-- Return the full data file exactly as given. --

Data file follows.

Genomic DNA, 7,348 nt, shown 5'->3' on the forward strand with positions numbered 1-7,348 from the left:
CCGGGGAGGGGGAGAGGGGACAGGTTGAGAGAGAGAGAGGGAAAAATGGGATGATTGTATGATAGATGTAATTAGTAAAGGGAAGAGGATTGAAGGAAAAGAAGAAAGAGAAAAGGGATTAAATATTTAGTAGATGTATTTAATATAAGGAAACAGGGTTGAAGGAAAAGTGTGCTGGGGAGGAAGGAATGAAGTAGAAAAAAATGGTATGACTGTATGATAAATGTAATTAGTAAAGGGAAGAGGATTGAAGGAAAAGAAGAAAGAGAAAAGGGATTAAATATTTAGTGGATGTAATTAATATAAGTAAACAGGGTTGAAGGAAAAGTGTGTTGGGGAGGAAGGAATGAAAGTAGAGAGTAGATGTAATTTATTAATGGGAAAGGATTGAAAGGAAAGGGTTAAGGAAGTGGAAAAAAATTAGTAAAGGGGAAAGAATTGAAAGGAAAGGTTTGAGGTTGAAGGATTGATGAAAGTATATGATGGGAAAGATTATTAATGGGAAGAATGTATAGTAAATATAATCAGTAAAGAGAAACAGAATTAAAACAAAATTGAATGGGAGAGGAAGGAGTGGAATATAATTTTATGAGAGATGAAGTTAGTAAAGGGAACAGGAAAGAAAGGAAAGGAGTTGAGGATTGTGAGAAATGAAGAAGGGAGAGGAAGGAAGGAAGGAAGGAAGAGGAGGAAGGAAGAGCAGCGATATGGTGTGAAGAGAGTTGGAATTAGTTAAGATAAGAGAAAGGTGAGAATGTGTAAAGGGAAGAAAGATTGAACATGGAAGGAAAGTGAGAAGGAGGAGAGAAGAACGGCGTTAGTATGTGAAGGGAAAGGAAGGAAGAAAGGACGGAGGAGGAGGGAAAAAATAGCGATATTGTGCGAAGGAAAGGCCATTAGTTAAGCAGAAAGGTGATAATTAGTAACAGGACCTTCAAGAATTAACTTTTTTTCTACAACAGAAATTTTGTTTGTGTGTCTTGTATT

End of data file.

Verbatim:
Genomic DNA, 7,348 nt, shown 5'->3' on the forward strand with positions numbered 1-7,348 from the left:
CCGGGGAGGGGGAGAGGGGACAGGTTGAGAGAGAGAGAGGGAAAAATGGGATGATTGTATGATAGATGTAATTAGTAAAGGGAAGAGGATTGAAGGAAAAGAAGAAAGAGAAAAGGGATTAAATATTTAGTAGATGTATTTAATATAAGGAAACAGGGTTGAAGGAAAAGTGTGCTGGGGAGGAAGGAATGAAGTAGAAAAAAATGGTATGACTGTATGATAAATGTAATTAGTAAAGGGAAGAGGATTGAAGGAAAAGAAGAAAGAGAAAAGGGATTAAATATTTAGTGGATGTAATTAATATAAGTAAACAGGGTTGAAGGAAAAGTGTGTTGGGGAGGAAGGAATGAAAGTAGAGAGTAGATGTAATTTATTAATGGGAAAGGATTGAAAGGAAAGGGTTAAGGAAGTGGAAAAAAATTAGTAAAGGGGAAAGAATTGAAAGGAAAGGTTTGAGGTTGAAGGATTGATGAAAGTATATGATGGGAAAGATTATTAATGGGAAGAATGTATAGTAAATATAATCAGTAAAGAGAAACAGAATTAAAACAAAATTGAATGGGAGAGGAAGGAGTGGAATATAATTTTATGAGAGATGAAGTTAGTAAAGGGAACAGGAAAGAAAGGAAAGGAGTTGAGGATTGTGAGAAATGAAGAAGGGAGAGGAAGGAAGGAAGGAAGGAAGAGGAGGAAGGAAGAGCAGCGATATGGTGTGAAGAGAGTTGGAATTAGTTAAGATAAGAGAAAGGTGAGAATGTGTAAAGGGAAGAAAGATTGAACATGGAAGGAAAGTGAGAAGGAGGAGAGAAGAACGGCGTTAGTATGTGAAGGGAAAGGAAGGAAGAAAGGACGGAGGAGGAGGGAAAAAATAGCGATATTGTGCGAAGGAAAGGCCATTAGTTAAGCAGAAAGGTGATAATTAGTAACAGGACCTTCAAGAATTAACTTTTTTTCTACAACAGAAATTTTGTTTGTGTGTCTTGTATT